Not all jobs for temporary foreign workers need to be advertised

  • September 25, 2018

Labour Market Impact Assessments are a fact of life for companies bringing temporary foreign workers into Canada. The rules are written so that companies have to make every effort to hire locally – including specific advertising requirements – before a foreign worker can step into the job.

But what if you’re Google Canada and you need Sergey Brin’s special talents for six months? Or say you’re a manufacturer and as part of your purchase agreement the foreign company that made your equipment must also service it? Do you still need to advertise widely for a Canadian to do the job?

These are the kinds of questions addressed by the CBA Immigration Law Section in its response to a request from Employment and Social Development Canada for input on occupations not subject to the minimal advertising requirements in LMIAs, and which should be transitioned into LMIA-exempt or work permit-exempt occupations under the International Mobility Program.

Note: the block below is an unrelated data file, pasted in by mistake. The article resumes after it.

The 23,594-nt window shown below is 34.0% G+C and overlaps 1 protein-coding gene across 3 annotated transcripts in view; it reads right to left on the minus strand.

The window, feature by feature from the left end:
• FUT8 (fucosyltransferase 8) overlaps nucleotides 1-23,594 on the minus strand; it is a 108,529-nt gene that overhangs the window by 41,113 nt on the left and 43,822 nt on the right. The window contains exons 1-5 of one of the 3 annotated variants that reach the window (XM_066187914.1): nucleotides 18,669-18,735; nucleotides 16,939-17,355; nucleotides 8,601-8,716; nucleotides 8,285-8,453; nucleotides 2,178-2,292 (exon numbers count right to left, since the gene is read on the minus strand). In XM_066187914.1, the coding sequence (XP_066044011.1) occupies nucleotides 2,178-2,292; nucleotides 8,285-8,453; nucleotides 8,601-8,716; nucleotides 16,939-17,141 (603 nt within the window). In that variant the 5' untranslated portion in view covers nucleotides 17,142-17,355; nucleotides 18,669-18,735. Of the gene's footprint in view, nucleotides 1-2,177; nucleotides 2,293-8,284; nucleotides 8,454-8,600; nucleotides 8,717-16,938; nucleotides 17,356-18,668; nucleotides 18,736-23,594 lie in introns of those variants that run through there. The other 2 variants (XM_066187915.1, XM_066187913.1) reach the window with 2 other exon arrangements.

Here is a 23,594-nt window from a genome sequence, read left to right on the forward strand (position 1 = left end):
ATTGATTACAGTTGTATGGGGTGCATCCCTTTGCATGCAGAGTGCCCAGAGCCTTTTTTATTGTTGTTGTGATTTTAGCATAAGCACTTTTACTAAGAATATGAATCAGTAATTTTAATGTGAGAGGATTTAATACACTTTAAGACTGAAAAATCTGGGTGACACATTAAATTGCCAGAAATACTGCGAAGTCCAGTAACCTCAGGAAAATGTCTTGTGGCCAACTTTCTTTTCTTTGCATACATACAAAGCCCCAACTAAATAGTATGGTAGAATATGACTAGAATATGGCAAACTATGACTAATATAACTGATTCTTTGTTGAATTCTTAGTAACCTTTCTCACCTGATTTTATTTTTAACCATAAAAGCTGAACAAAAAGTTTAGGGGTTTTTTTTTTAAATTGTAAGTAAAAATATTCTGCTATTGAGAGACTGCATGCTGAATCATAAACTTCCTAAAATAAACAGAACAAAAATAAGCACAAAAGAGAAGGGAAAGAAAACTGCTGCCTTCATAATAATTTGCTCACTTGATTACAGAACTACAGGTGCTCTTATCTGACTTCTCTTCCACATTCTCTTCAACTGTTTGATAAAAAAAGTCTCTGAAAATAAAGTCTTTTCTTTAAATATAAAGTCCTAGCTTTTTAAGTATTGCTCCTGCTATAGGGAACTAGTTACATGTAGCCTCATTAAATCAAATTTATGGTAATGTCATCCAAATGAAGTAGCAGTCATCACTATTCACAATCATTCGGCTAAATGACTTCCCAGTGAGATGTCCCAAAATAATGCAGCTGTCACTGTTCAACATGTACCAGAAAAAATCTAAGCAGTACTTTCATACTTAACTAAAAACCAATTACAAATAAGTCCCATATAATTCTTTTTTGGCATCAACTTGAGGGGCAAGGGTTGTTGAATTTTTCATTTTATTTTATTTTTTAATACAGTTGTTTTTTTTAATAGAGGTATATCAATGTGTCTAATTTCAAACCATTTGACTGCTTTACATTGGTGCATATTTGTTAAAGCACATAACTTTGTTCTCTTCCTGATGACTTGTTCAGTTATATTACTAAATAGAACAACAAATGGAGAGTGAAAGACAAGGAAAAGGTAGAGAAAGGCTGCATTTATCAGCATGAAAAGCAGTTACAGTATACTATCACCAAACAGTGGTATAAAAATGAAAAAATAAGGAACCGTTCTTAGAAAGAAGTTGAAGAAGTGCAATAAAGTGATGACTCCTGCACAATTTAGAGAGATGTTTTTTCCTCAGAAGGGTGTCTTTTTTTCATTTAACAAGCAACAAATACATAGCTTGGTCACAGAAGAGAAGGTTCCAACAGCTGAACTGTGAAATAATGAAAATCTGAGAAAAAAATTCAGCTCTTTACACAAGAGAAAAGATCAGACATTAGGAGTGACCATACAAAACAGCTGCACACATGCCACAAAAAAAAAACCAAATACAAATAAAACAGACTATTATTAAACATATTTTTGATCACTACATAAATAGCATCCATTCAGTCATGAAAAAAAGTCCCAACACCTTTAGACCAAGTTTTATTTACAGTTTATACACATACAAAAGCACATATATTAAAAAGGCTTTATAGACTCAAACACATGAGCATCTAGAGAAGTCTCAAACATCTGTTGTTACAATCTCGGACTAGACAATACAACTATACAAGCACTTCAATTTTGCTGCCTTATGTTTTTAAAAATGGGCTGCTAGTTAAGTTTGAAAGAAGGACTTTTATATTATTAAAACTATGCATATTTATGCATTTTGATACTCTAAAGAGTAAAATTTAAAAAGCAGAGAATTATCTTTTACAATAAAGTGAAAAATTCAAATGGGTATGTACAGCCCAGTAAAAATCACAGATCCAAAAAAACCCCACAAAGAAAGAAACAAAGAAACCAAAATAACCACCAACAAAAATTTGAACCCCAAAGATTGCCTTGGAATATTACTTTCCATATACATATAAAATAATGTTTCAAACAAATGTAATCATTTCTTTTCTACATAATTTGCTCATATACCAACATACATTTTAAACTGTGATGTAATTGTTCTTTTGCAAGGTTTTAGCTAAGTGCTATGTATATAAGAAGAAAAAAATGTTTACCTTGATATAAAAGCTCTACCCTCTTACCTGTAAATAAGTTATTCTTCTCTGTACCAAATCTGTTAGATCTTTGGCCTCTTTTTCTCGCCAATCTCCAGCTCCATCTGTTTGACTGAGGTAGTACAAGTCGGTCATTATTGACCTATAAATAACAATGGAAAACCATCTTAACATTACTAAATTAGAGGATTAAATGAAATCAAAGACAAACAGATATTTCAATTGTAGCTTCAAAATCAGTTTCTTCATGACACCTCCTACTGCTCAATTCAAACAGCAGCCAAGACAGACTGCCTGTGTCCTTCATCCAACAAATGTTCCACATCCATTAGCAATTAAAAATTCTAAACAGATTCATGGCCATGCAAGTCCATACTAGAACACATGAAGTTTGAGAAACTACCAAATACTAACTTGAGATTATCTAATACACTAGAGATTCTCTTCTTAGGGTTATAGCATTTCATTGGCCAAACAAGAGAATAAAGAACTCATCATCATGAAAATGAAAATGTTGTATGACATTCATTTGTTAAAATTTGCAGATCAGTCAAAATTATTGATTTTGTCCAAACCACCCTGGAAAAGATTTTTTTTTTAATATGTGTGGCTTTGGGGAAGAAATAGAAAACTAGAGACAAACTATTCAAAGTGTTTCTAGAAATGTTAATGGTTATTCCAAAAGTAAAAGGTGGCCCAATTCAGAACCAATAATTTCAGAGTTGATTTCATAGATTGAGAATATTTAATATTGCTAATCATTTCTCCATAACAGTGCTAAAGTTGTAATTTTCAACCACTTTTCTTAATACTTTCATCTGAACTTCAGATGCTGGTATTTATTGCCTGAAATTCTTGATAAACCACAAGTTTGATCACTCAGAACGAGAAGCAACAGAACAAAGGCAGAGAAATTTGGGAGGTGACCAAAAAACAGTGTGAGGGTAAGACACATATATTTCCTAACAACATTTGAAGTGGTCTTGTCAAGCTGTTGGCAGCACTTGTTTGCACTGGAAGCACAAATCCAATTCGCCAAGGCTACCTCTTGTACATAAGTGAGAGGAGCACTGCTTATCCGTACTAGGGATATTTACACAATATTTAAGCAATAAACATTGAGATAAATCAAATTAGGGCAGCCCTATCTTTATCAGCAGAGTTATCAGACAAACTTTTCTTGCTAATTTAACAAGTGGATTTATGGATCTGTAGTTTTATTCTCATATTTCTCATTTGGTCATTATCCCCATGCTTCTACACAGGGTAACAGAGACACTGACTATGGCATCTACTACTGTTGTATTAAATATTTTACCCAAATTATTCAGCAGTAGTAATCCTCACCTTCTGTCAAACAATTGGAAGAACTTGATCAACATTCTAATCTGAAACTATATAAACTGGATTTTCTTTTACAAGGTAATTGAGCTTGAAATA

Fifteen categories have already been granted variations from the minimal advertising requirements for TFWs; the Section limited its remarks to the variations for academics, owner/operators/positions for a short duration, religion instructors, specialized service technicians/specialized service providers, and warranty work.

The Section notes that while there is a variation for academics, “ESDC officers typically hold a university employer to the same advertising standards as regular LMIA applications. For example, an application for a Foreign Academic that does not include advertising on the National Job Bank will almost always be rejected, despite the LMIA Variation guidelines not requiring advertising on this site.”

Removing the LMIA requirement for foreign academics, the Section says, would attract new knowledge to Canadian campuses, promote mobility and reciprocal opportunities abroad.

Its recommendation in this case is that ESDC create a new International Mobility Program for foreign academics conducting teaching and research.

The Section makes a total of six recommendations for the sectors it addresses in the submission, including that ESDC continue to offer the owner/operator LMIA variation, and that it extend the LMIA exemptions to include specialized foreign workers coming to Canada for a short time, and those coming to perform regular maintenance or other technical work on equipment no longer under warranty. As well, it recommends allowing for work permits valid for longer periods – up to a year for foreign nationals in the country only periodically.

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